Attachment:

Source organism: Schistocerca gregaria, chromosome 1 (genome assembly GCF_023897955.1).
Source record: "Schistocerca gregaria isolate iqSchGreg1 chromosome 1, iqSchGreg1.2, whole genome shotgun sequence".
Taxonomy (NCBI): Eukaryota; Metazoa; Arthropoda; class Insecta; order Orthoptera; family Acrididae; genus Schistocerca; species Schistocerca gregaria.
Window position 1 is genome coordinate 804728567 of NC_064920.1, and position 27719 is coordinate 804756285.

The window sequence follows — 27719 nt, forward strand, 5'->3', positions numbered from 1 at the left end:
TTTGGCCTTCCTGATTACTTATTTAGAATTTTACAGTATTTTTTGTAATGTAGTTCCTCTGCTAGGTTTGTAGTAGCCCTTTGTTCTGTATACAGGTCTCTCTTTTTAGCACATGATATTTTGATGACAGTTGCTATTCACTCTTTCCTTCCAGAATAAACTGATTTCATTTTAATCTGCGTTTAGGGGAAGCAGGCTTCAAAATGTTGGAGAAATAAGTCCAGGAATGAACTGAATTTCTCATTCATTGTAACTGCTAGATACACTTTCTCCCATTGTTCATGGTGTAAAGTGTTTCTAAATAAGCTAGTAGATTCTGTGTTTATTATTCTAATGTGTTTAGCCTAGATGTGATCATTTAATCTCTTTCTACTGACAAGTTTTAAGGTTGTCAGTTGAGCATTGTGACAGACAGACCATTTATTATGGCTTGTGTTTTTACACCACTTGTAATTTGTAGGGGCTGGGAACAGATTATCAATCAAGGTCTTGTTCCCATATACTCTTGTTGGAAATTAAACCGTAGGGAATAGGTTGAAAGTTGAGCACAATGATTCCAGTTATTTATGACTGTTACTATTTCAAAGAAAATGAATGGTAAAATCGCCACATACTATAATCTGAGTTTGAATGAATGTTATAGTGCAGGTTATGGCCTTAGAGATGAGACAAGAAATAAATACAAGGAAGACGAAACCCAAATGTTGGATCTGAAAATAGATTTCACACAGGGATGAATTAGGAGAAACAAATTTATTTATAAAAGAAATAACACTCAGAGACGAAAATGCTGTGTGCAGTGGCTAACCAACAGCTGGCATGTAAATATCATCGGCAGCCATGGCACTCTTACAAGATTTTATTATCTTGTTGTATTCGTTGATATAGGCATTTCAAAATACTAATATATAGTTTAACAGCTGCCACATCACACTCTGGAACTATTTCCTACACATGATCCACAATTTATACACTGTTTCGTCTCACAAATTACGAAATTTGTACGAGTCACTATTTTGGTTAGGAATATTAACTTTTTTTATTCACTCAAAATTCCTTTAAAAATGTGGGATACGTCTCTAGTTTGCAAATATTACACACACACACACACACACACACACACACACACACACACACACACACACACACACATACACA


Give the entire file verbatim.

Source organism: Schistocerca gregaria, chromosome 1 (genome assembly GCF_023897955.1).
Source record: "Schistocerca gregaria isolate iqSchGreg1 chromosome 1, iqSchGreg1.2, whole genome shotgun sequence".
Taxonomy (NCBI): Eukaryota; Metazoa; Arthropoda; class Insecta; order Orthoptera; family Acrididae; genus Schistocerca; species Schistocerca gregaria.
Window position 1 is genome coordinate 804728567 of NC_064920.1, and position 27719 is coordinate 804756285.

The window sequence follows — 27719 nt, forward strand, 5'->3', positions numbered from 1 at the left end:
TTTGGCCTTCCTGATTACTTATTTAGAATTTTACAGTATTTTTTGTAATGTAGTTCCTCTGCTAGGTTTGTAGTAGCCCTTTGTTCTGTATACAGGTCTCTCTTTTTAGCACATGATATTTTGATGACAGTTGCTATTCACTCTTTCCTTCCAGAATAAACTGATTTCATTTTAATCTGCGTTTAGGGGAAGCAGGCTTCAAAATGTTGGAGAAATAAGTCCAGGAATGAACTGAATTTCTCATTCATTGTAACTGCTAGATACACTTTCTCCCATTGTTCATGGTGTAAAGTGTTTCTAAATAAGCTAGTAGATTCTGTGTTTATTATTCTAATGTGTTTAGCCTAGATGTGATCATTTAATCTCTTTCTACTGACAAGTTTTAAGGTTGTCAGTTGAGCATTGTGACAGACAGACCATTTATTATGGCTTGTGTTTTTACACCACTTGTAATTTGTAGGGGCTGGGAACAGATTATCAATCAAGGTCTTGTTCCCATATACTCTTGTTGGAAATTAAACCGTAGGGAATAGGTTGAAAGTTGAGCACAATGATTCCAGTTATTTATGACTGTTACTATTTCAAAGAAAATGAATGGTAAAATCGCCACATACTATAATCTGAGTTTGAATGAATGTTATAGTGCAGGTTATGGCCTTAGAGATGAGACAAGAAATAAATACAAGGAAGACGAAACCCAAATGTTGGATCTGAAAATAGATTTCACACAGGGATGAATTAGGAGAAACAAATTTATTTATAAAAGAAATAACACTCAGAGACGAAAATGCTGTGTGCAGTGGCTAACCAACAGCTGGCATGTAAATATCATCGGCAGCCATGGCACTCTTACAAGATTTTATTATCTTGTTGTATTCGTTGATATAGGCATTTCAAAATACTAATATATAGTTTAACAGCTGCCACATCACACTCTGGAACTATTTCCTACACATGATCCACAATTTATACACTGTTTCGTCTCACAAATTACGAAATTTGTACGAGTCACTATTTTGGTTAGGAATATTAACTTTTTTTATTCACTCAAAATTCCTTTAAAAATGTGGGATACGTCTCTAGTTTGCAAATATTACACACACACACACACACACACACACACACACACACACACACACACACACACACACATACACA